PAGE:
Photo: Fernando Gonzalez
Fernando Gonzalez, one of five Cuban spies convicted by a Miami jury in 2001, was released Thursday and promptly deported.
Castro, who said he was welcoming Gonzalez in the name of “all Cuban people,” gave the returning spy a military salute before embracing him.
The meeting took place in the arrivals area of the airport where members of Gonzalez’s family and other senior officials were also present.
Among the group was Rene Gonzalez (no relation to Fernando), the first of the “Cuban Five” to be released from U.S. prison, in October 2011, though the Chicago native was not allowed to return to Cuba until last year.
In his first statement after landing in Cuba, Fernando Gonzalez said he was honored that Raul Castro “had taken the trouble” to come to the airport, and expressed his gratitude for the official welcome.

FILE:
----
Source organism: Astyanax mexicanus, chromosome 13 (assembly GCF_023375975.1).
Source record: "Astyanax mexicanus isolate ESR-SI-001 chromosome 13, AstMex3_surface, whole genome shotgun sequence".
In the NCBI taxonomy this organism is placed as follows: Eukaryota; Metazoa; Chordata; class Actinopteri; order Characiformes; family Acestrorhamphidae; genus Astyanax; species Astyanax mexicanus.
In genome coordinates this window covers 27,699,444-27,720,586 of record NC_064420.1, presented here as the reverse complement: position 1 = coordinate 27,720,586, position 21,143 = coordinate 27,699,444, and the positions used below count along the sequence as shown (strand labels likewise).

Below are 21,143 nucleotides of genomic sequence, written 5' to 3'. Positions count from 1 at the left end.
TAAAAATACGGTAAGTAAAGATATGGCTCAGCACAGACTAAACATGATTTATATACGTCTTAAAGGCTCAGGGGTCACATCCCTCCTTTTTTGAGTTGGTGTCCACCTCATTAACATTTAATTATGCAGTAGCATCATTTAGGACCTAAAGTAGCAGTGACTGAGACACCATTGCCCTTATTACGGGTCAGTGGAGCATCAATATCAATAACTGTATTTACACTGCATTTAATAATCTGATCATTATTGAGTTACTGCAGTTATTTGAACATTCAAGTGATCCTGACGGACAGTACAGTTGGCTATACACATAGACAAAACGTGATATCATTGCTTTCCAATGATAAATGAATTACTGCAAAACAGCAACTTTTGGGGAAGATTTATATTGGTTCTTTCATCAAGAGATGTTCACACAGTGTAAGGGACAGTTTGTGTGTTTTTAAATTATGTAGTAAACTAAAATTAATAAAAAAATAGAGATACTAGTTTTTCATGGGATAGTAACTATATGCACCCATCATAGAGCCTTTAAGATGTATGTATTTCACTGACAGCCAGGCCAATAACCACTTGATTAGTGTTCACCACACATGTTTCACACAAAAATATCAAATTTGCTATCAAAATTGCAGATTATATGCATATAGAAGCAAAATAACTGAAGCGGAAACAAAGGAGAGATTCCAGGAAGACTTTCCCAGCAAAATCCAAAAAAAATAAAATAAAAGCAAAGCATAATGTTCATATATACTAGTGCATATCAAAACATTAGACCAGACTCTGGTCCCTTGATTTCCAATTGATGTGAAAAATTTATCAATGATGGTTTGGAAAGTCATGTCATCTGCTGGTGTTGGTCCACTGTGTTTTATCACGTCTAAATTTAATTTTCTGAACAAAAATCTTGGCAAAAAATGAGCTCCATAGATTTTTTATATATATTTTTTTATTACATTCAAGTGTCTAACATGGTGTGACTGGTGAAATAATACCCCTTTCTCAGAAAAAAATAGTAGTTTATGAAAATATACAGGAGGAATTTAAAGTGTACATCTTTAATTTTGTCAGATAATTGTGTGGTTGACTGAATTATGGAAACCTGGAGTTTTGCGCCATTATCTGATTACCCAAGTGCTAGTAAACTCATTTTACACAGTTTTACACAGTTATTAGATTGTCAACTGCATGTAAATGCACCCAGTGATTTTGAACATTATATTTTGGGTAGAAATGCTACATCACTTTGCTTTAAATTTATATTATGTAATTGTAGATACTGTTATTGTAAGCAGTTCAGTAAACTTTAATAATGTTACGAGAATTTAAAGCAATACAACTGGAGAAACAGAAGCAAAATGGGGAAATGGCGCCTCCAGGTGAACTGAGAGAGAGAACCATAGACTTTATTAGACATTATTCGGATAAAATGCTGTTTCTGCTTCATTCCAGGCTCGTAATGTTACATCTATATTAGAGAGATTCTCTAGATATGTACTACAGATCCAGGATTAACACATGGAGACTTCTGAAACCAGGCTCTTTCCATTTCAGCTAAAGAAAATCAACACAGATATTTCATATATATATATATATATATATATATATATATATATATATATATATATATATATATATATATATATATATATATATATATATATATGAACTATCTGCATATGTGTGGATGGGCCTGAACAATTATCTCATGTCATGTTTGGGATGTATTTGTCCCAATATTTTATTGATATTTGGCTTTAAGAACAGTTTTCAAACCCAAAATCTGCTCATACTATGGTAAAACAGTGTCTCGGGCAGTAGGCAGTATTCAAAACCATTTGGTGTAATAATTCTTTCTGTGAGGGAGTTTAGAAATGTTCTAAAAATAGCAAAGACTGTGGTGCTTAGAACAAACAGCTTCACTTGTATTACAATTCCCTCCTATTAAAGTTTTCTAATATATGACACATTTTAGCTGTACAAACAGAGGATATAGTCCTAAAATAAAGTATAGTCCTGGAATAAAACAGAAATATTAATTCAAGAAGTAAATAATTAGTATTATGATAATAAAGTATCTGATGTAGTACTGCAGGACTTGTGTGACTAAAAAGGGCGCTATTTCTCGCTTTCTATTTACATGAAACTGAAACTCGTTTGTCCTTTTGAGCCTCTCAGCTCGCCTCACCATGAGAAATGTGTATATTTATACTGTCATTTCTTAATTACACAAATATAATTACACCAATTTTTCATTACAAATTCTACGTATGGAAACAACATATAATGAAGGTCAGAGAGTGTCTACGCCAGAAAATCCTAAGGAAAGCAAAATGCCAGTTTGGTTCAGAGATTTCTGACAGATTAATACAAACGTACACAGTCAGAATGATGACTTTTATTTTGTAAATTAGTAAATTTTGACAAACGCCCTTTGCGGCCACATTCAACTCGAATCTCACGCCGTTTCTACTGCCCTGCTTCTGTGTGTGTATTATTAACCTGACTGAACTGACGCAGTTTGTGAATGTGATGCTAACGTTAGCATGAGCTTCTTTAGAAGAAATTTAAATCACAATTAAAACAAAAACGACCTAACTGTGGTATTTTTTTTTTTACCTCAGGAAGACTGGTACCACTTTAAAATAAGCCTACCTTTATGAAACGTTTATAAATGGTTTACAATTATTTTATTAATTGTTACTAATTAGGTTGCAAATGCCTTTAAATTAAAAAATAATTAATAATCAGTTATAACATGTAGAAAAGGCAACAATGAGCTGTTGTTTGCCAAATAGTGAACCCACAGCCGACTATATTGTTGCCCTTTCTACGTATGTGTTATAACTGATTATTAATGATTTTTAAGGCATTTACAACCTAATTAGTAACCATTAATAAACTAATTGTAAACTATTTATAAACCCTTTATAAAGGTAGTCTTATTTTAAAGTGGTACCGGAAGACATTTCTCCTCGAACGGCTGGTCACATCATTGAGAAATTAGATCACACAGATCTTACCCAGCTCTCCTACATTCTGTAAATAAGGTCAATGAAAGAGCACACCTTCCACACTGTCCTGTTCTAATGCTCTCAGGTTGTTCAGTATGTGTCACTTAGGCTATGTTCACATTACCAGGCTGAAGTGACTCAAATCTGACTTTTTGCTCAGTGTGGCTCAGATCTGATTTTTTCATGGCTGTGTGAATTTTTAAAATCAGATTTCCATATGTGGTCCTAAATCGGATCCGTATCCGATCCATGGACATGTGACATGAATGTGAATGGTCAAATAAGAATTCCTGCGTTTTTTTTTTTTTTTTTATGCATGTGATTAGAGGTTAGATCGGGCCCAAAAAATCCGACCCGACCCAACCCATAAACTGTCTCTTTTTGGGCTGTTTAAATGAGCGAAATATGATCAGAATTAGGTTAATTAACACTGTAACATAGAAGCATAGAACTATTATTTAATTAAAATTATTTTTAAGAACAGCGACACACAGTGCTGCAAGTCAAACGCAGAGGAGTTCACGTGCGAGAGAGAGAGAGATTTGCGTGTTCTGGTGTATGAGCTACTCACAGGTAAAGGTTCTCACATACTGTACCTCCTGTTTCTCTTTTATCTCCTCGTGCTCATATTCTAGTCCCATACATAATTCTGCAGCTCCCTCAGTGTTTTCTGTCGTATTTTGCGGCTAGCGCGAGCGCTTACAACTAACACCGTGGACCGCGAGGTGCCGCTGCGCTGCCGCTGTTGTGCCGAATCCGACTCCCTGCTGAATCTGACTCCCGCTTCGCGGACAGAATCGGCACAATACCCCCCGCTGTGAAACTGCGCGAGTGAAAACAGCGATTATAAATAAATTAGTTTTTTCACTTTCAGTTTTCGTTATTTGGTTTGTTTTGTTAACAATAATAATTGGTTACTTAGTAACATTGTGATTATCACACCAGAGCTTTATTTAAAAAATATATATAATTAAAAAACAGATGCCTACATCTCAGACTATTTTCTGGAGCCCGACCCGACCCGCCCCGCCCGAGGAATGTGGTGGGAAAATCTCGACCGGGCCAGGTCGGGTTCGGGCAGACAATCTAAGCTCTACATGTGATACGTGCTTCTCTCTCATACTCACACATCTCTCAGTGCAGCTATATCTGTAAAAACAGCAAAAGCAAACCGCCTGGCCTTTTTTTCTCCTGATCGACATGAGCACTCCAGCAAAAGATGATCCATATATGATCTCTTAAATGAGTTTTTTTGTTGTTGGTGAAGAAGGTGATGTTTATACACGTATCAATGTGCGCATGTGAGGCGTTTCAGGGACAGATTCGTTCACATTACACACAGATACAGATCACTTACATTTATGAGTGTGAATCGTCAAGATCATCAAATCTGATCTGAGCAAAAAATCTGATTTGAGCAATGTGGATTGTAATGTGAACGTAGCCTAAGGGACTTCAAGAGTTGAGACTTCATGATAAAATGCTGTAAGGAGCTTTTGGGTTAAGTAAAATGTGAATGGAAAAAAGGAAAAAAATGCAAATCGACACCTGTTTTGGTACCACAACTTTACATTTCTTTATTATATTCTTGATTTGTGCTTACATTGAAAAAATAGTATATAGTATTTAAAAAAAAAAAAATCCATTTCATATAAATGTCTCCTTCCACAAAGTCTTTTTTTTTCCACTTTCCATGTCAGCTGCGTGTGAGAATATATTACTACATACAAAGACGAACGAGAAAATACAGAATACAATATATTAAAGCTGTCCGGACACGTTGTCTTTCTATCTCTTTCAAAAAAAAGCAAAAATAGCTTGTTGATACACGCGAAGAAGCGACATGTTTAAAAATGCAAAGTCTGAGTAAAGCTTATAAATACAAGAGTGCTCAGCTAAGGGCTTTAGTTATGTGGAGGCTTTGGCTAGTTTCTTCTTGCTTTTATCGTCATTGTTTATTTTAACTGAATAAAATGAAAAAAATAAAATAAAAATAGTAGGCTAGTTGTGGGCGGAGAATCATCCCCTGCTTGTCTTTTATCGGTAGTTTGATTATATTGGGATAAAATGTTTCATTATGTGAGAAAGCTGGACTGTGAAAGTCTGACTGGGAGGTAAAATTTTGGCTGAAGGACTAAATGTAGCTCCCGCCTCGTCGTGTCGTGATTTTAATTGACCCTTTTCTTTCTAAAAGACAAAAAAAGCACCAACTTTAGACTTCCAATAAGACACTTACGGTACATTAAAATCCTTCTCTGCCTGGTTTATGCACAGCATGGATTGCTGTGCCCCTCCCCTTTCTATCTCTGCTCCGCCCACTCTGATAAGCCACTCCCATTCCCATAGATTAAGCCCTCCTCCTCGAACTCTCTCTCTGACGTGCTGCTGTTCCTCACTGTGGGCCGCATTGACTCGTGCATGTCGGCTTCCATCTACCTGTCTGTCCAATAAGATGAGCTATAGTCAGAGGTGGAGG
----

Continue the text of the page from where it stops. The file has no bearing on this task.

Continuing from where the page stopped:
About his return to the island, he said it caused him “immense joy though it was missing a piece,” due to the absence of the other three agents of the group who are still imprisoned in the United States.
The two Gonzalez men and their three colleagues - Gerardo Hernandez, Ramon Labañino and Antonio Guerrero - were arrested Sept. 12, 1998, and convicted three years later by a federal jury in Miami.
The Cuban Five insisted they were spying on Miami’s Cuban exile community, not the U.S. government.
Cuba says the men were sent to Florida in the wake of several terror bombings in Havana allegedly masterminded by anti-Castro militant Luis Posada Carriles, a former CIA operative.
Havana has suggested an exchange of its spies for U.S. government subcontractor Alan Gross, who is serving a 15-year sentence in Cuba on a conviction for subversion.
The United States rejects talk of a swap, instead demanding that Cuba release Gross without conditions.